Originally posted here for the “Something Funny” challenge from QuietSilence: https://theprose.com/post/380735/vain-poet
This story is based on the Reedsy.com Prompt “Write a humorous story about the descendant of someone remembered for an insignificant act.”
My name is Blaze. OK, my real name is Blake Hilson, but my pen name is Blaze, because it sounds awesome. I have written for the local newspaper as an entertainment journalist for the past ten years, but my passion is for poetry. This passion comes from my late father Adam. My father wrote a poem that was published in the poetry anthology An Ocean So Blue, which came from the organization Talented Poets. Before my father passed away, he gave me his copy of An Ocean So Blue, and it is one of my most prized possessions. He told me that he had intially mailed his poem to Talented Poets for their contest, and although his poem didn’t win the grand prize, it got as far as the semi-finals. They told him that his poem was brilliant, and they wanted to publish it in their anthology of only the best poetry they receive. For $80 they offered to send a copy of the anthology to him as a keepsake, and he happily obliged. I have had the anthology in my possession for the past twenty years. Here is his poem that was published:
A Really Bad Poem
By Adam Hilson
This poem is very dumb.
Reading it won’t be any fun.
It sounds like it was written by a bum.
It will probably be thrown on the floor.
After all, the metaphors are a total bore!
This poem is very bad.
It is not at all rad.
It will never become a fad.
Because it is just PLAIN BAD!!!
This poem is very lame.
It will never help my rise to fame.
I am a horrible poet.
And yes, I do know it!
My poem is as sour as a lime.
None of these lines even rhyme!
As I revisited my father’s work, I smiled at the chills I felt from his pure poetry. Talented Poets were still around, and it was my turn to add to our family legacy. I love being an entertainment journalist, but I have wanted to be a published poet since my dad’s success. Fortunately, it was easier than ever to enter the contest from Talented Poets. My dad had to type out his poem on a word processor and mail it in, but all I had to do was submit my poem on their website. It was time to see if I had what it took to win the contest and get published in a future Talented Poets anthology. I submitted a poem that I worked hard on, and felt a lot of pride for. Here it is if you would like to read it:
I was walking down the street.
Walking on my feet.
When I fell into a purple hole.
I landed on a floor that was real cold.
I saw some little green guys.
They looked at me with red eyes.
Then they started dancing to a song.
A techno dance song, that they danced along.
I started to dance along with it too.
I became a real dancing fool.
These green guys know how to party.
Boring in the sewers, hardly!
Unfortunately, now I must go.
But there’s something I want you to know.
Next time you’re bored, with nothing to do.
Join these green guys in the sewers, they’re really cool!!!
I was quite nervous, but the time had come. My father inspired me to write, and I have definitely found great success with a well loved entertainment column. But I really wanted to follow in his footsteps and become a poet. I clicked submit, and I reviewed the confirmation screen that my poem was received and would be reviewed for the contest. And now the waiting game began. I decided to call it a night for now....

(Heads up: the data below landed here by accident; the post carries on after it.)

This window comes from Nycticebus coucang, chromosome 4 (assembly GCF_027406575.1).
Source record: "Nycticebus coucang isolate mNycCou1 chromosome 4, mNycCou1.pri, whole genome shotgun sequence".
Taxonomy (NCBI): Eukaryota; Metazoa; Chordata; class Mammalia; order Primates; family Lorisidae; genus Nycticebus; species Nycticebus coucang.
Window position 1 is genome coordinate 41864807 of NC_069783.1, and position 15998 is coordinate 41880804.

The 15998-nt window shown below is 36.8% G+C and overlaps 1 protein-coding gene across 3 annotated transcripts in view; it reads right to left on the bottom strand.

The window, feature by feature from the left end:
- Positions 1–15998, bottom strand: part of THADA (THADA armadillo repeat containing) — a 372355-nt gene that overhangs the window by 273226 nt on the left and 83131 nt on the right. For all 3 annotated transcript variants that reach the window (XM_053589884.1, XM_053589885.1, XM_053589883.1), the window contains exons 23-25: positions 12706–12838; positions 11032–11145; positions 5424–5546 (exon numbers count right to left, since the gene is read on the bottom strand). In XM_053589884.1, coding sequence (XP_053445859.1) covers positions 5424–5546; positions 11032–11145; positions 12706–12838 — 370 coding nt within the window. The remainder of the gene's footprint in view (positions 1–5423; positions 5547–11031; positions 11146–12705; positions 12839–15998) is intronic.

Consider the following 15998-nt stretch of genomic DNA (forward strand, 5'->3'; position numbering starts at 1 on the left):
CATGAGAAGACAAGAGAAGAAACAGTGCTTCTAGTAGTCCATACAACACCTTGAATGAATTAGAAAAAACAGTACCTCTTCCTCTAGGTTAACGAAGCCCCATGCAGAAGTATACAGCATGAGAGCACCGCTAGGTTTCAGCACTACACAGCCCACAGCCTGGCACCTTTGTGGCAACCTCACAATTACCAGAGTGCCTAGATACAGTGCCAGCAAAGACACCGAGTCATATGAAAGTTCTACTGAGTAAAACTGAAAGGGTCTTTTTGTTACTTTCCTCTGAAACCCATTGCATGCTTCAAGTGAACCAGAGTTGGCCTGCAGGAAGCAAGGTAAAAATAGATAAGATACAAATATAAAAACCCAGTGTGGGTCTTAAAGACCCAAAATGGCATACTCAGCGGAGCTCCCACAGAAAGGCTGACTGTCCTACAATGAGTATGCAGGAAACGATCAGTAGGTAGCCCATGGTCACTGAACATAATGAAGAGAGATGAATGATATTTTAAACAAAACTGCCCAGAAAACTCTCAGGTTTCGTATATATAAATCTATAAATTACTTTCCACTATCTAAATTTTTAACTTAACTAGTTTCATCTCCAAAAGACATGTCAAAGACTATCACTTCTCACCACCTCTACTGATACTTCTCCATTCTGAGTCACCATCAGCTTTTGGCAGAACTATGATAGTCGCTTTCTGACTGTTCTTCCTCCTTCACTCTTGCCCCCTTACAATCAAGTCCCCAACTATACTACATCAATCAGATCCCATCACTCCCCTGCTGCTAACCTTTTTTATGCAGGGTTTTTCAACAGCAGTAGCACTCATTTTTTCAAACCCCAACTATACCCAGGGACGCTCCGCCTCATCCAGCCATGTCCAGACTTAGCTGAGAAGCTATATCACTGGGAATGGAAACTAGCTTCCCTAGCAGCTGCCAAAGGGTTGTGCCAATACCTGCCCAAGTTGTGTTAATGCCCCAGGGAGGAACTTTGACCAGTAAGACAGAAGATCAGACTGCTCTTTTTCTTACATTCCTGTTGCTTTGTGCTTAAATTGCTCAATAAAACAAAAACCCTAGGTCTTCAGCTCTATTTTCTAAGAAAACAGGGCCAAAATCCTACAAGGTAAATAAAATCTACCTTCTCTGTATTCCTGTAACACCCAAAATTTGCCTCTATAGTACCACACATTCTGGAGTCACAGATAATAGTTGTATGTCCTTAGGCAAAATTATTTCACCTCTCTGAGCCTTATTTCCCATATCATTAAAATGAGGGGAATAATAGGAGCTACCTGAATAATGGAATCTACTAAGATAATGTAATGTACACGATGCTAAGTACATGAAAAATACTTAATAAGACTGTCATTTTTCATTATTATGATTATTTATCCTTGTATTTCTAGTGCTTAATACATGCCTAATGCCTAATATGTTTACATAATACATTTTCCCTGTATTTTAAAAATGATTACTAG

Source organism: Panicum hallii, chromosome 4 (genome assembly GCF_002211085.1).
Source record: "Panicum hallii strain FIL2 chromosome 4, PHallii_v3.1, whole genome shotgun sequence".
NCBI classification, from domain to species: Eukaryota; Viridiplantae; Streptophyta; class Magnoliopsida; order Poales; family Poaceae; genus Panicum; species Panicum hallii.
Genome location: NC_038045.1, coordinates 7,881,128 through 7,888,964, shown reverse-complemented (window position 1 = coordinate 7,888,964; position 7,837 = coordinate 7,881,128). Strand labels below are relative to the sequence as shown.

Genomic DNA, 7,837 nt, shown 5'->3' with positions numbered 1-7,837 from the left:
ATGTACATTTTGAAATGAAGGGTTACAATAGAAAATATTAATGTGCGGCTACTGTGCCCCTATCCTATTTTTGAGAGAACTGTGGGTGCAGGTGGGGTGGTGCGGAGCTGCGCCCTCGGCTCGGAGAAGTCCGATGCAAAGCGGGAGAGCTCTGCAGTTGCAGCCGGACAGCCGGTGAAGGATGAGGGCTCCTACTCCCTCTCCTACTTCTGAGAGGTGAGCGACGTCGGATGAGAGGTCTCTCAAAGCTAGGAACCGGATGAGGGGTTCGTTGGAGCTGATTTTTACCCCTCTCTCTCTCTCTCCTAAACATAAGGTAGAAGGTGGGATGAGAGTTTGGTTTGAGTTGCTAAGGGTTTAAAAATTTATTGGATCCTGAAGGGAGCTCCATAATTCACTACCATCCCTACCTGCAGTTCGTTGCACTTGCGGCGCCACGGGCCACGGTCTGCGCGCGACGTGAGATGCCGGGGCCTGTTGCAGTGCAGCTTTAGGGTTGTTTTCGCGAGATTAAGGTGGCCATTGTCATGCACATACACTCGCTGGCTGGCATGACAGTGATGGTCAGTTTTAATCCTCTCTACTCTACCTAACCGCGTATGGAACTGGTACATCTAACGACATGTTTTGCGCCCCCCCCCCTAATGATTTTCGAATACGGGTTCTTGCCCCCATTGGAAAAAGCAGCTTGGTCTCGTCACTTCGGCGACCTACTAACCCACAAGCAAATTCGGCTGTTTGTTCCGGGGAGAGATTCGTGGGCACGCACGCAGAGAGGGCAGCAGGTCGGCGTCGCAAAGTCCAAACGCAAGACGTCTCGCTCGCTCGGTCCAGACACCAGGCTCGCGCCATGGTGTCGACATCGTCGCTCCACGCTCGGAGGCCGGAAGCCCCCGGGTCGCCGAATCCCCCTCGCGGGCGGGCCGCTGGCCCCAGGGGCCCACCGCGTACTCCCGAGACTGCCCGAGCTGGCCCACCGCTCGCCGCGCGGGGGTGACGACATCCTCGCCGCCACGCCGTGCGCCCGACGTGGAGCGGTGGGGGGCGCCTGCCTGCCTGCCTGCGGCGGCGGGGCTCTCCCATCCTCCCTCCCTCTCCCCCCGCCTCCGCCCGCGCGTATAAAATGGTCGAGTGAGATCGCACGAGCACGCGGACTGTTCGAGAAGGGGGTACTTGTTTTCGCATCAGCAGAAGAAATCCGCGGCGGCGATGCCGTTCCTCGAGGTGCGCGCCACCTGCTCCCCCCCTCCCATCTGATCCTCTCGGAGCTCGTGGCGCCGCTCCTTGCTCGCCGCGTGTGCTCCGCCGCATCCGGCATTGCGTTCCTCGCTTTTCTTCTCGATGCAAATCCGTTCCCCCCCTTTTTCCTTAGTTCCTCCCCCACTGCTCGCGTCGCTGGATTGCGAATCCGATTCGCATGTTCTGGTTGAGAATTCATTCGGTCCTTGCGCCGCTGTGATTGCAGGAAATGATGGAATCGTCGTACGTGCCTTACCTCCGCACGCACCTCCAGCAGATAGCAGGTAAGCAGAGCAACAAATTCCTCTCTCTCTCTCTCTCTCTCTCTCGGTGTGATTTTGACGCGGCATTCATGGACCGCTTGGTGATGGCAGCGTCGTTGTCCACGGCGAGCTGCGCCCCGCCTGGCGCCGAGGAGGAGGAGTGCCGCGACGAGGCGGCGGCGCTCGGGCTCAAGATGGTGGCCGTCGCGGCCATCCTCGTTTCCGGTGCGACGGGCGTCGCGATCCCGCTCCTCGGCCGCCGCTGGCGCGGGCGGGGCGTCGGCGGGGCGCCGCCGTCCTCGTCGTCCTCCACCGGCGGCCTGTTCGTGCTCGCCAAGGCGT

I didn’t have to wait very long. About a week later I had an email in my Inbox from Talented Poets. This is what it said:
We have reviewed your poem “Funky Beat,” and we were blown away by your amazing artistry. We would like to extend our congratulations on being accepted into our poetry contest as a semi-finalist! Your beautiful poem has the potential to win the Grand Prize of $500,000. We also are in the process of publishing Fields of Ferns, which is our latest anthology of only the best poetry, and this beautiful keepsake just won’t be complete without your incredible poem gracing its pages. For a small fee of $150 we can include your inspiring work, and send you a copy for your enjoyment. We also have additional products that your poem would be well suited for. Please click the link below to visit our online store. Thank you for sharing your work with us. We are deeply touched by your talent, and we look forward to collaborating with your genius.
Elated, I clicked the link and placed an order for the upcoming anthology, Fields of Ferns. I did it. I was going to be a published poet. Just like my father. I looked in the online store to see what else Talented Poets offered. They had many more things that could be done with my poem, options that I don’t believe were available when my father’s poem was published so long ago. My poem could be printed on a keychain. I could get a hoodie or a T-Shirt with my poem on it. I could have my poem read and recorded by a professional voice actor on an MP3 file. I could order a beach ball with my poem on it (might be nice for the summer). I could have my poem engraved on a dog food bowl (why not? Animals love poetry too). A dishware set with my poem engraved on it was also an option (could be nice for dinner parties). Many more options were available, and I couldn’t wait to consider all of them.
“Good morning Blake!” My coworker Tom greeted. Tom wrote an advice column for the newspaper. “That’s an ummmmm, interesting hat!”
“Thanks buddy!” I responded enthusiastically. Fields of Ferns wasn’t set to publish for a while, but some of the other items from Talented Poets had arrived. One of the things I had ordered was a baseball cap with my poem printed on it.
“Those socks are something too.” Tom said.
I was wearing shorts with my socks pulled up to my knees. I don’t normally go for that look, but I had also ordered socks with my poem printed on them.